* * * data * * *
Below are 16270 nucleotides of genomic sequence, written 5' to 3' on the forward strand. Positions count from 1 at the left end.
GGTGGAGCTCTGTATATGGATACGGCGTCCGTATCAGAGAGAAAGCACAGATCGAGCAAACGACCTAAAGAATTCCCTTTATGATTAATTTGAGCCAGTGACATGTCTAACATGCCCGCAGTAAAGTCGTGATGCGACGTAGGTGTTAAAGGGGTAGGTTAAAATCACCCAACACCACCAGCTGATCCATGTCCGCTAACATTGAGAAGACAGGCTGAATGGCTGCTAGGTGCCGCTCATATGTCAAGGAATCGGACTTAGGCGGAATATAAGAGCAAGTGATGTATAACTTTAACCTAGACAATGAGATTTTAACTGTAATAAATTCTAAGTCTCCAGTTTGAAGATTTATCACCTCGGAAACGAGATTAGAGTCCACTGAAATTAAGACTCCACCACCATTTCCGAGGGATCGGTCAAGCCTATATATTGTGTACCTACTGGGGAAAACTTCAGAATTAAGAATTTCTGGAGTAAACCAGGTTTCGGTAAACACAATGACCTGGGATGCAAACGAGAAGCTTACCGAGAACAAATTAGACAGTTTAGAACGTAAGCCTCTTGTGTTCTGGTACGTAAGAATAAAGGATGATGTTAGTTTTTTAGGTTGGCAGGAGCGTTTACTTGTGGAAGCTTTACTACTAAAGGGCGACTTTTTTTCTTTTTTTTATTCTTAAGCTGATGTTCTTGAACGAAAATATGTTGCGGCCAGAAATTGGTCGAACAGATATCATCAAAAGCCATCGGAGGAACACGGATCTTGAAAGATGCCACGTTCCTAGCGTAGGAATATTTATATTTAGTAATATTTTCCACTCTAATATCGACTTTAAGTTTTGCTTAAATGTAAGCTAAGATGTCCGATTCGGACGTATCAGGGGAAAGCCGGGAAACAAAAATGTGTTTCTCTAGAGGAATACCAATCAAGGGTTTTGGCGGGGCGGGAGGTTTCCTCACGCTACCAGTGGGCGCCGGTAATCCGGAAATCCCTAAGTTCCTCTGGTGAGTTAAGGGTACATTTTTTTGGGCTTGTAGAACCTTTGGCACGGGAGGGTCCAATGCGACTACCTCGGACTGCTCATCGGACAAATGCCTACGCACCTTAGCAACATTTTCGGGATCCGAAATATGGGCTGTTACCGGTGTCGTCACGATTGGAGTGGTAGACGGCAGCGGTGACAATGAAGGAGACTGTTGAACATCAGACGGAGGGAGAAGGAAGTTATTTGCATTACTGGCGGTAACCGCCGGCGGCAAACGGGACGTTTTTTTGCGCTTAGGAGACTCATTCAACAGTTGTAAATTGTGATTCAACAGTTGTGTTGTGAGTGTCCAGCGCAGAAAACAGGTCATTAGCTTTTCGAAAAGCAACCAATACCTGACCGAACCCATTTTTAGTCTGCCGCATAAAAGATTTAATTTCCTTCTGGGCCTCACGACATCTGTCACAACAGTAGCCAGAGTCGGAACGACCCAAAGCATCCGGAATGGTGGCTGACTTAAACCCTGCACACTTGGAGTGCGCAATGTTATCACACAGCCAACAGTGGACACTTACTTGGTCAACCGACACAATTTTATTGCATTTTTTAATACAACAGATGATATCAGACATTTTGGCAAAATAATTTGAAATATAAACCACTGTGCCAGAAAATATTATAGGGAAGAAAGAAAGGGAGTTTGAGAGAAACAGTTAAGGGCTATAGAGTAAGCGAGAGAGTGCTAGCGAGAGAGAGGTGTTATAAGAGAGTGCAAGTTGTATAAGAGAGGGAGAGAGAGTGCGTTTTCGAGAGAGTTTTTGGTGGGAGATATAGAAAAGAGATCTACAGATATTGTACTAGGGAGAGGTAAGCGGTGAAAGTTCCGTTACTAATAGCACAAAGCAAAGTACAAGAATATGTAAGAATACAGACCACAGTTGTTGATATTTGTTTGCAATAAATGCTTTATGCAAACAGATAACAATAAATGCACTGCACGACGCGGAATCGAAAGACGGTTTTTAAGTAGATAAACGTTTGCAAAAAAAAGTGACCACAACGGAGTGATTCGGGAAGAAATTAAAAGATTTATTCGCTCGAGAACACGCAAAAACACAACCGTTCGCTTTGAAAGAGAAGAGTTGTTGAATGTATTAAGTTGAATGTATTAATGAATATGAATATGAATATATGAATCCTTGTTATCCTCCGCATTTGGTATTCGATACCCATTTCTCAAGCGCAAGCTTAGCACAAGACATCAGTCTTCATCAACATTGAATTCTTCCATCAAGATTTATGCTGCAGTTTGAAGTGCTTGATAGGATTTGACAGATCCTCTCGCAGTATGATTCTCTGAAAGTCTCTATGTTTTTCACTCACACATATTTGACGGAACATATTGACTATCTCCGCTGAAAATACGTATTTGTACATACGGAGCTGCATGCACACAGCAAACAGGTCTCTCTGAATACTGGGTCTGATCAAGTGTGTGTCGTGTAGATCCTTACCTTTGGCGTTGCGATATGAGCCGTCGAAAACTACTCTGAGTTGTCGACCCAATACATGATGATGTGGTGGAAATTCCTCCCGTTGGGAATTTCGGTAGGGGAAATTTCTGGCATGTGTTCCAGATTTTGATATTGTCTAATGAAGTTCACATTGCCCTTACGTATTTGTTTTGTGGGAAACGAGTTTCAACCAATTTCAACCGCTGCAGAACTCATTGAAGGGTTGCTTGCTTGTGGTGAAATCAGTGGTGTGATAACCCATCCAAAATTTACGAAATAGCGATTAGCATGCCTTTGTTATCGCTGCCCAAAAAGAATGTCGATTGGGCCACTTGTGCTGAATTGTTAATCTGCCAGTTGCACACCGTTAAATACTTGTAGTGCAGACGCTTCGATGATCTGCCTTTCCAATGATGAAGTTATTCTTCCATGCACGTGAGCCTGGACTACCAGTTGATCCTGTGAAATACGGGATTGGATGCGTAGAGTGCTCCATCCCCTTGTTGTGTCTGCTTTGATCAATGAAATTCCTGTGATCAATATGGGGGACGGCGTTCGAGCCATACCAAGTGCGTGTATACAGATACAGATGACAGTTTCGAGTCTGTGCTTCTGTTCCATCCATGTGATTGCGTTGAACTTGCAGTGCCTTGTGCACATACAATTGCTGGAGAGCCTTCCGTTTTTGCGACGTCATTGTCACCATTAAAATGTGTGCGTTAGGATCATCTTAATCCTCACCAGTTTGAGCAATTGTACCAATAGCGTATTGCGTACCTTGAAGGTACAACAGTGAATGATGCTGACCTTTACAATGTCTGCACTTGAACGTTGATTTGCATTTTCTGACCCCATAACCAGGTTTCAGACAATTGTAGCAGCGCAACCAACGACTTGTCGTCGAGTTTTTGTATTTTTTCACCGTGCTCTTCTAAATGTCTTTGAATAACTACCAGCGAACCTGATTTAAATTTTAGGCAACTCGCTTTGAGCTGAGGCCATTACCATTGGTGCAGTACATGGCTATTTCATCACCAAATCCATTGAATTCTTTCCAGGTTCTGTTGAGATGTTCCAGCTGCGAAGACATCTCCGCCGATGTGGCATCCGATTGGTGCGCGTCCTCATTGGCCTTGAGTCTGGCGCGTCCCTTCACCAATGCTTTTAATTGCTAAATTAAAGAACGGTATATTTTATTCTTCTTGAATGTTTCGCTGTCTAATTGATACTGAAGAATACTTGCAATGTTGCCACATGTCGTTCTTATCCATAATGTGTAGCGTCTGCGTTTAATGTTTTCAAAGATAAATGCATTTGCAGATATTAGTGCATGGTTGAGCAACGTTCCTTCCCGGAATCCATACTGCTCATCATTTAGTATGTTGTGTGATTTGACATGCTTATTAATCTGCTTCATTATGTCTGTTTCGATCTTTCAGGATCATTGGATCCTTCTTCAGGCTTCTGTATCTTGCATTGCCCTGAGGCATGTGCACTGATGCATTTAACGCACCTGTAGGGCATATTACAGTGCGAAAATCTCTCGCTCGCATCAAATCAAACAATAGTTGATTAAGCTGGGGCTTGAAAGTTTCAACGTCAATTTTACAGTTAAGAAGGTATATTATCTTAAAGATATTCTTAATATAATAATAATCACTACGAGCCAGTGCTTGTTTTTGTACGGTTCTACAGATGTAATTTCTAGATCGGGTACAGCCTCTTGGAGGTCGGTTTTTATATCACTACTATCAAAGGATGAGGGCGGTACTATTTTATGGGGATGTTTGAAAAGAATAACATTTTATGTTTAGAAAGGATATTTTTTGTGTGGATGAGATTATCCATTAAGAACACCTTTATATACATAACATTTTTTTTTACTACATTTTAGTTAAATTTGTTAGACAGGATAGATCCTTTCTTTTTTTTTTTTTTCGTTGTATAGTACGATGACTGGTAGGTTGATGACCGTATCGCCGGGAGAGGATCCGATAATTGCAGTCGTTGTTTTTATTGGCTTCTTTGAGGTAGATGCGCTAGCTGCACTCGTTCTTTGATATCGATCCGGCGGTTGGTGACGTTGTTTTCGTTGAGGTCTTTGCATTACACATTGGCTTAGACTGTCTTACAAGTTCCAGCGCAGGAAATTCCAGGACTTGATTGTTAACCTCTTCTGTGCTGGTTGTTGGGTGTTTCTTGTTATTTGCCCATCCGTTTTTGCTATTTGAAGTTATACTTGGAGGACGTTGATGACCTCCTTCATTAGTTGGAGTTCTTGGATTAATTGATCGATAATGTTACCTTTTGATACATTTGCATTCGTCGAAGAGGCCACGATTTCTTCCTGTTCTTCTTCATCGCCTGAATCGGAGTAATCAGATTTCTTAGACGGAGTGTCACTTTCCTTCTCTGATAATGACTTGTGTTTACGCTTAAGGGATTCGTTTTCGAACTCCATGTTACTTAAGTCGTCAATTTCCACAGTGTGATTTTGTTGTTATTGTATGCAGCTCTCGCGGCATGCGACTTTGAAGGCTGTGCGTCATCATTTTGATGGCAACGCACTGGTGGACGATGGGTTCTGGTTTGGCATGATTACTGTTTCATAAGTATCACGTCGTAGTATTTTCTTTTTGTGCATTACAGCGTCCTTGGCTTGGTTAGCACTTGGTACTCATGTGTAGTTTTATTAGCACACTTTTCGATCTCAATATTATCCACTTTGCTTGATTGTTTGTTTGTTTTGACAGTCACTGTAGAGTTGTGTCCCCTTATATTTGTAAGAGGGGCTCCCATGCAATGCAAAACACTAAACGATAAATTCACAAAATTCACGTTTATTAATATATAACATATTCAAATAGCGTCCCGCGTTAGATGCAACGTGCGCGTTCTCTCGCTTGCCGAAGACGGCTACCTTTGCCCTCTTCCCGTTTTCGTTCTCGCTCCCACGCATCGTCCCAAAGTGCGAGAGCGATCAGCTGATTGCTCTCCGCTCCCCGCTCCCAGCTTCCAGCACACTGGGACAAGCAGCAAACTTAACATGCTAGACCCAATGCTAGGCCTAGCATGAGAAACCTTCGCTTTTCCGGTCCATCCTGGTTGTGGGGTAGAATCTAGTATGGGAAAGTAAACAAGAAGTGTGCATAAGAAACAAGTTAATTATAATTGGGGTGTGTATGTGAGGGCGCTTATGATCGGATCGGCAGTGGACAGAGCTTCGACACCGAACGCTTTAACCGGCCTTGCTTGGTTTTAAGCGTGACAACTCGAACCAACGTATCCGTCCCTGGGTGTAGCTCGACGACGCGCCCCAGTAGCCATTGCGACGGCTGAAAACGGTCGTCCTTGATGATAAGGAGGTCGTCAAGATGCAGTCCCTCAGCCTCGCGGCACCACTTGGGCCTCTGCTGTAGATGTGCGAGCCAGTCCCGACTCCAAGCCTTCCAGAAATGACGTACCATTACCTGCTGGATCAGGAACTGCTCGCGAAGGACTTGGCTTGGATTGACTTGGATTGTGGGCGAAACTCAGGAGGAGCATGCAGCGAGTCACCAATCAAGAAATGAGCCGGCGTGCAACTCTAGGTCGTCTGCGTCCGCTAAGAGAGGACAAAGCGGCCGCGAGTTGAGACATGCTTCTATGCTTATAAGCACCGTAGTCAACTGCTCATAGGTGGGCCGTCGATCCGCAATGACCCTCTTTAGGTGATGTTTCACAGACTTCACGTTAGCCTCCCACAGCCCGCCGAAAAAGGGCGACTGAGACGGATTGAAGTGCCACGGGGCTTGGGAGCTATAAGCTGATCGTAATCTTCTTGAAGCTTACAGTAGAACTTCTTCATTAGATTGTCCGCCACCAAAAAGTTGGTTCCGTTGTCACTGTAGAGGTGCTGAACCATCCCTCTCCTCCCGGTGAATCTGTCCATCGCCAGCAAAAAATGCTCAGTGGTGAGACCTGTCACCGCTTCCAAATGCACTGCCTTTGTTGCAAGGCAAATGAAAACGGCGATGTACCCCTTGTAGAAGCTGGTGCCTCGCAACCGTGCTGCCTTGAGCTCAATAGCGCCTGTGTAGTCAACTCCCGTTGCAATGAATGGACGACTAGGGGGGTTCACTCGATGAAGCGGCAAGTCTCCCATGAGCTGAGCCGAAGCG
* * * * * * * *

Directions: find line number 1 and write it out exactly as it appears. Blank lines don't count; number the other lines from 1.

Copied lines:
Below are 16270 nucleotides of genomic sequence, written 5' to 3' on the forward strand. Positions count from 1 at the left end.